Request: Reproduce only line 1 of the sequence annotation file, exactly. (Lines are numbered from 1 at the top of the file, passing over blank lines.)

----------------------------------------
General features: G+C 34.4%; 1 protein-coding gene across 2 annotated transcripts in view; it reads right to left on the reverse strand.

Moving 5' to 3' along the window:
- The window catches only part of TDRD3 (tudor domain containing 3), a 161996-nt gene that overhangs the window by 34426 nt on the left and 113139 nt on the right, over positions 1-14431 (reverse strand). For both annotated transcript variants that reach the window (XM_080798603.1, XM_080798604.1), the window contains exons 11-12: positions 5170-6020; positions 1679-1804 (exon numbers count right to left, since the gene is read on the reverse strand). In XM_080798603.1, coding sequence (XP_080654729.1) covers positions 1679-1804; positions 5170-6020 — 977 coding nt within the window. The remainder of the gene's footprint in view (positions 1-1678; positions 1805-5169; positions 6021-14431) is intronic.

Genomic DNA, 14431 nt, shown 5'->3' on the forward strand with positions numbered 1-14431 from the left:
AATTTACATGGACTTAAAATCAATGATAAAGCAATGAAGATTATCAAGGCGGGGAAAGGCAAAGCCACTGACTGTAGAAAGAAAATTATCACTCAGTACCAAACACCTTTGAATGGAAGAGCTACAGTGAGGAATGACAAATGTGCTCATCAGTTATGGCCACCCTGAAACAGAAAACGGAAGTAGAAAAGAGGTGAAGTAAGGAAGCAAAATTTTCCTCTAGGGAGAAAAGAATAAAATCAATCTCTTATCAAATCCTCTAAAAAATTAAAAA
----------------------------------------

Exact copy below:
General features: G+C 34.4%; 1 protein-coding gene across 2 annotated transcripts in view; it reads right to left on the reverse strand.